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Signal Box at Former Beach Station

A Grade II Listed Building in Cromer, Norfolk

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Coordinates

Latitude: 52.9298 / 52°55'47"N

Longitude: 1.2901 / 1°17'24"E

OS Eastings: 621227

OS Northings: 342004

OS Grid: TG212420

Mapcode National: GBR VBR.8Z9

Mapcode Global: WHMS2.SMJ8

Entry Name: Signal Box at Former Beach Station

Listing Date: 24 May 2000

Grade: II

Source: Historic England

Source ID: 1380342

English Heritage Legacy ID: 480344

Location: Cromer, North Norfolk, Norfolk, NR27

County: Norfolk

Civil Parish: Cromer

Built-Up Area: Cromer

Traditional County: Norfolk

Lieutenancy Area (Ceremonial County): Norfolk

Church of England Parish: Cromer St Peter and St Paul

Church of England Diocese: Norwich

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Cromer

Listing Text

CROMER

TG24SW HOLT ROAD
892/2/10005 Signal Box at former Beach Station
24-MAY-00

GV II

Railway signal box. 1920 for the Midland and Great Northern Joint Railway, built by William
Marriott, company engineer. Concrete block and gault brick with a Welsh slate roof. Small signal
box with a concrete and brick base with two sunk panels facing the track. Single panel in end
elevation with a door to the locking room and a window, now blocked with red brick. The upper
floor has six windows separated by timber mullions, each window with 3 x 3 panes, some
windows slide. The end elevations have two windows as above, the platform elevation also has
a part glazed door with a rectangular light over. This is up a flight of timber stairs which leads
to a steel balcony leading in front of the windows for cleaning, this is supported on cast brackets.
Hipped roof with centre vent and rear stove pipe.
Interior (not seen) contains a 35 lever frame dating from 1954 and a traditional pot-bellied stove.
History: The line between Melton Constable and Cromer Beach was built by the Eastern and
Midland Railway and opened in 1887. This railway failed in 1890 and was bought jointly by the
Midland Railway and the Great Northern Railway, thus forming the Midland and Great Northern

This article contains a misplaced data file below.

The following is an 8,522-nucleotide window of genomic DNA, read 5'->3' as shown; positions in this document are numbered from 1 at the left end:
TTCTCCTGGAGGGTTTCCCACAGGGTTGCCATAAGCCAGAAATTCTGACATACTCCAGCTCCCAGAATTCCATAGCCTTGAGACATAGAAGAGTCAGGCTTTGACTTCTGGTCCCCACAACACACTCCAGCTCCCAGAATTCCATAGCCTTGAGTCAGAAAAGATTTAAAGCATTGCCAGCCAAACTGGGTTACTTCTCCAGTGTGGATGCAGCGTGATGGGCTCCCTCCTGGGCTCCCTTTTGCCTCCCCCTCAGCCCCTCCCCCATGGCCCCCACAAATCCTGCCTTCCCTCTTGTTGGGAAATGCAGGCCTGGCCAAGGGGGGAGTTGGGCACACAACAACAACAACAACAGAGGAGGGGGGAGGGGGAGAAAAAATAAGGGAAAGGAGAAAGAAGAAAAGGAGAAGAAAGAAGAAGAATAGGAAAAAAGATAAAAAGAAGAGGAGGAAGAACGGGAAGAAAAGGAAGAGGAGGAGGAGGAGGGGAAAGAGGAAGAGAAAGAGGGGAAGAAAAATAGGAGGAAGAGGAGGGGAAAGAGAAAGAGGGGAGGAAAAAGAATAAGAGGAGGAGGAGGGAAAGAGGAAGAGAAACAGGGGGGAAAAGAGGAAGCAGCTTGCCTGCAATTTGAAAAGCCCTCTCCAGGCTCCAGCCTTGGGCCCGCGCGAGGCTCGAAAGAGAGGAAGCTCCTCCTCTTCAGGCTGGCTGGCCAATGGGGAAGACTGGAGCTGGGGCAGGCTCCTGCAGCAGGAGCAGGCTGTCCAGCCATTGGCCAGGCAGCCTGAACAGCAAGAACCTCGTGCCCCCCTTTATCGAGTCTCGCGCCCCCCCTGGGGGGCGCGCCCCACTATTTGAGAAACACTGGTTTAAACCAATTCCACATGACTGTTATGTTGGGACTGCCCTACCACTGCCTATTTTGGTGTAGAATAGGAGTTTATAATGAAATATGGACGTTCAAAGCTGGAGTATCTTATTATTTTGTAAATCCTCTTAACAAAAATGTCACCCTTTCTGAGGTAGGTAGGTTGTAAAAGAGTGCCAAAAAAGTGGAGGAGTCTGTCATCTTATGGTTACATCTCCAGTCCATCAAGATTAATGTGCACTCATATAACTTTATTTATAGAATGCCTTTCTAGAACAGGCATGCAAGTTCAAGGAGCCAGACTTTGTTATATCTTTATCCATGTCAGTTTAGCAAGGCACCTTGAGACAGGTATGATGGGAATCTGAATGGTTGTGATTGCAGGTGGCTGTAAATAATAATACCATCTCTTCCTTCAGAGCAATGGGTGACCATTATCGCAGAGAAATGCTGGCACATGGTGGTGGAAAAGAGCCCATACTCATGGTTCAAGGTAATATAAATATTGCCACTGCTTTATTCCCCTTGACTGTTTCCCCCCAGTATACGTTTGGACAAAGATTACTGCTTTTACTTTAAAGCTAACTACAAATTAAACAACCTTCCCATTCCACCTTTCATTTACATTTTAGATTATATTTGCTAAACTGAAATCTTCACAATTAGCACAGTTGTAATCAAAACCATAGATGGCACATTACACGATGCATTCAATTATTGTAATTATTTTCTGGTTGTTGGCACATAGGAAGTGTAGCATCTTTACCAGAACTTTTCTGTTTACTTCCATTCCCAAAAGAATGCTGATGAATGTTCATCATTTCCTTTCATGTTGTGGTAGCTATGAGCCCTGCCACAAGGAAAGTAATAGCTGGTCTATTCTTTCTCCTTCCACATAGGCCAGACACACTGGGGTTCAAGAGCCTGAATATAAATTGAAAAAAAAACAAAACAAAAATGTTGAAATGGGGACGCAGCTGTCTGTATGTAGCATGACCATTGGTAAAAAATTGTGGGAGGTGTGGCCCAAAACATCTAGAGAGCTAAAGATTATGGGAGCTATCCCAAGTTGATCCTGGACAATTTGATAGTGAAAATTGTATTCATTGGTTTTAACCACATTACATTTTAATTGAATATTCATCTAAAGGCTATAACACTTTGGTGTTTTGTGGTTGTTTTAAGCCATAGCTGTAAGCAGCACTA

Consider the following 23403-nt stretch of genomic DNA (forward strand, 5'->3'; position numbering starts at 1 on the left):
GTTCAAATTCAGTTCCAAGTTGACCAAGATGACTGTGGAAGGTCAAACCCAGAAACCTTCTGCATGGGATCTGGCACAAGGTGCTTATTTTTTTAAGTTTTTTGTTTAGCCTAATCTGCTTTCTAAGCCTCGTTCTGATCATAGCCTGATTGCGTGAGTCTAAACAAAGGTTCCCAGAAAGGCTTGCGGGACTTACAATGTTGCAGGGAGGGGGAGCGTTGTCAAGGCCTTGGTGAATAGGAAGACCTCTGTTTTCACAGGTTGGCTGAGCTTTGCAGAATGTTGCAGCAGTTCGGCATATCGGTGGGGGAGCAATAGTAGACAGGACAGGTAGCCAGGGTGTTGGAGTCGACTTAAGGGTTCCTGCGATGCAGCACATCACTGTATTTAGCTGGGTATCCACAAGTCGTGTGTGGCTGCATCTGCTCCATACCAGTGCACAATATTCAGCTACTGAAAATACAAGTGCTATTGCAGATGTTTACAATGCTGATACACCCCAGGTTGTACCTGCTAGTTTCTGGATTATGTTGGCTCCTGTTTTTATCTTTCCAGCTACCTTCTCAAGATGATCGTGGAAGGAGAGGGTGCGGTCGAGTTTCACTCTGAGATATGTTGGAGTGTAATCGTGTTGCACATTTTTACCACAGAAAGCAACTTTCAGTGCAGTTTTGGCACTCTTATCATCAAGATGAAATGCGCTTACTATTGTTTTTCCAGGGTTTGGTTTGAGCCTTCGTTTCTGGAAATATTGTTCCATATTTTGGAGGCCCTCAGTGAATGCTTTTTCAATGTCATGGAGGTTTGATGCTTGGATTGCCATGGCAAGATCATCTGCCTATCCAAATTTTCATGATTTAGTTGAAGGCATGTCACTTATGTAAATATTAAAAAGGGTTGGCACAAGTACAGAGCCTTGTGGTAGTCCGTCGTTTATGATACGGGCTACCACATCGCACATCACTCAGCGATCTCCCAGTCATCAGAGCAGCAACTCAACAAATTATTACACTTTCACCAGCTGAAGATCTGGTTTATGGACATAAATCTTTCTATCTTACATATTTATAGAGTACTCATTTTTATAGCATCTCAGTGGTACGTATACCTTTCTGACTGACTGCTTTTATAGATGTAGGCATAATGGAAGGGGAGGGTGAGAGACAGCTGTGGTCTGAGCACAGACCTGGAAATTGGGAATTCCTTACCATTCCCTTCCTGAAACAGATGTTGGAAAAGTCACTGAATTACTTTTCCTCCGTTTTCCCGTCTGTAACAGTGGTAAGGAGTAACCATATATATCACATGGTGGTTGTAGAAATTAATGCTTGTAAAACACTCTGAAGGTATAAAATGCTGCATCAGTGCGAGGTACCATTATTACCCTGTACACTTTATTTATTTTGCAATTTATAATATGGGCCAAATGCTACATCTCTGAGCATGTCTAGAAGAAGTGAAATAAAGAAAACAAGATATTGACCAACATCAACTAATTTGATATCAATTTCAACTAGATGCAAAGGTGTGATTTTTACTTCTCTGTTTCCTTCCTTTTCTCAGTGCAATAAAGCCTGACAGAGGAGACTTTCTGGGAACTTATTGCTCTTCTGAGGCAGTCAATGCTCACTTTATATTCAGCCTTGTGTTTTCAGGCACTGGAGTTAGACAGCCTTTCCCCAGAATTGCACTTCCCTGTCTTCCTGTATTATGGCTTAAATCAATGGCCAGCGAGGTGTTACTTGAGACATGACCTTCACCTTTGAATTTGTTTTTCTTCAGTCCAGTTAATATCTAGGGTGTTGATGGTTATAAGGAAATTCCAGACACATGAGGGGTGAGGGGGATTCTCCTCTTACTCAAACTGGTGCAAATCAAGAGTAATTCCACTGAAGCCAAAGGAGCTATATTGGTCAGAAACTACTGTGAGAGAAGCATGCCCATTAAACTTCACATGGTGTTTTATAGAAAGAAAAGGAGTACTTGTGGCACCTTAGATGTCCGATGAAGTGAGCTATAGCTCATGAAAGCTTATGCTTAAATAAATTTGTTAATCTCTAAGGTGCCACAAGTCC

Joint Railway in 1893. This railway, with 183 miles of track, was the largest of the joint
railways and remained independent until 1936 because its parent companies were incorporated
into different groupings', LMS and LNER, the LNER finally taking full responsibility in 1936.
The M&GNJR had an engineer William Marriott (1884-!924) who took a particular interest in
concrete as a building material and many items were manufactured at their works at Melton Constable. Cromer signal box is the last box from this system still working out of an original 90, and the largest surviving of his concrete structures. It was built in 1920 as Cromer Yard and was refitted with the present frame when Cromer High station was closed in 1954 and all the traffic transferred to Cromer Beach.
References: Jack Simmons and Gordon Biddle, The Oxford Companion to Railway History,
OUP, 1997, p 103 for concrete and p 320 for Midland and Great Northern Joint Railway.
Richard Adderson and Graham Kenworthy, Branch Lines around Cromer, Middleton Press,
1998.
Michael A.Vanns, Signal Boxes, Ian Allan, 1997, p 113.
The Signalling Study Group, The Signal Box, OPC, 1986, pps 123-4.


Listing NGR: TG2123242007

This text is from the original listing, and may not necessarily reflect the current setting of the building.

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